Backyard Dog

One of the greatest travesties that we can inflict on another species is to bring home a pet and chain it in our backyard. The animal belongs to the household but is not part of the household. It is forever looking at the people that have abandoned it.

The backyard dog is a symbol that the human race lacks the humanity and compassion to be pet owners. When I see a dog chained in its backyard, I side with PETA on their view of pet ownership.  Pets should become a part of our family circle, not exist for our amusement.  

One of the most common calls that animal services receive in the winter is to conduct welfare checks on backyard dogs.  In too many cases, the calls are warranted and the animal is found without water, food, or protection from the cold.  Winter isn’t the only season of concern; when temperatures are high, a dog needs plenty of water and shade from the heat.

The Plight of Backyard Dogs

Our pet’s love for us shows no bounds.  I know this because I have carved a career in animal welfare due to the reckless manner in which people treat their pets.  Let’s face it, if people were responsible pet owners, their would be no need for animal shelters and animal control officers.

Winter is the time that pet owners show their greatest ignorance towards their pets.  A recent article out of Dallas Texas demonstrated this when their local media reported that Dallas was seeing an increase in calls concerning pets being left out in the cold.  It is rare that any of our southern states could become cold enough to impact outdoor pets.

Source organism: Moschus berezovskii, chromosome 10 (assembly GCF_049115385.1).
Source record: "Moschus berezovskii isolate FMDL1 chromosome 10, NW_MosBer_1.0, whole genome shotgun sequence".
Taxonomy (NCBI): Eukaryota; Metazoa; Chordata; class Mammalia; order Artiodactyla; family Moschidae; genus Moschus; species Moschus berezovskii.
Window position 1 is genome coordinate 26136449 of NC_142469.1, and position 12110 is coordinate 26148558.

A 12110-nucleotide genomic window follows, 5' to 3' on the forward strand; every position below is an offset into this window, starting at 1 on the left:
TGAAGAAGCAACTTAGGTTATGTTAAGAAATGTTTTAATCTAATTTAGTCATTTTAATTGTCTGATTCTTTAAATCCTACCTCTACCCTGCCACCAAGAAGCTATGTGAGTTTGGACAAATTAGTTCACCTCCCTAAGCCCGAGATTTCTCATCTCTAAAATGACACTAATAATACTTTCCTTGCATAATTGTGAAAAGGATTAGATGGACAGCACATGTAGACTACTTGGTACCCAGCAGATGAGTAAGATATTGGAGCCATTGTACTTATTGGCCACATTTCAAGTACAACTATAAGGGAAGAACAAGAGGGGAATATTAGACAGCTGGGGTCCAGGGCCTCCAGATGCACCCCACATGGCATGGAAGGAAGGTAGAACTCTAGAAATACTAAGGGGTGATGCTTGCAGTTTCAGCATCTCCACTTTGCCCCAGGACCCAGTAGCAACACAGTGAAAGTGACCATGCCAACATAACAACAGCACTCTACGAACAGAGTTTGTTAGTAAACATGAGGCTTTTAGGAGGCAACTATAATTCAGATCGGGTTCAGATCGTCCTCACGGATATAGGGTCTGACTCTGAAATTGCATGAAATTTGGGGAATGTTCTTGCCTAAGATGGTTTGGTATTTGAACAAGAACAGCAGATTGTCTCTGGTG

Dogs are social animals, so I am opposed to dogs living outdoors, not because of the effects of weather, but due to meeting their need to socialize with the pack (our household).  Most of my dogs preferred cold weather, after all they have been wearing a coat all year.

I used to have staff freak out about temperatures get down to forty degrees, when many of the animals preferred that temperature.  It is difficult to determine rules as to the temperature range for each animal because they are different.  Most “northern breed” dogs prefer colder weather.  And many shorthaired breeds appear to be cold when it is eighty degrees.

If it is possible, pet owners should show commonsense when dealing with their pets and the weather.  If it is cold enough for your dog’s water to freeze, then it is probably too cold for your dog to be outdoors.  I have lived in many areas that hot weather became an issue and we had to limit the time that an animal could be confined in an animal control vehicle.  If the temperature got to eighty or ninety degrees, we required that the animal be transported directly back to the animal shelter.  If an immediate transport could not be made, the officer was to pull over in the shade and hose down the dog to keep the dog cool.

Most dogs prefer to live in temperature ranges that are cooler that what we humans like, but that is no reason to leave them out in the cold.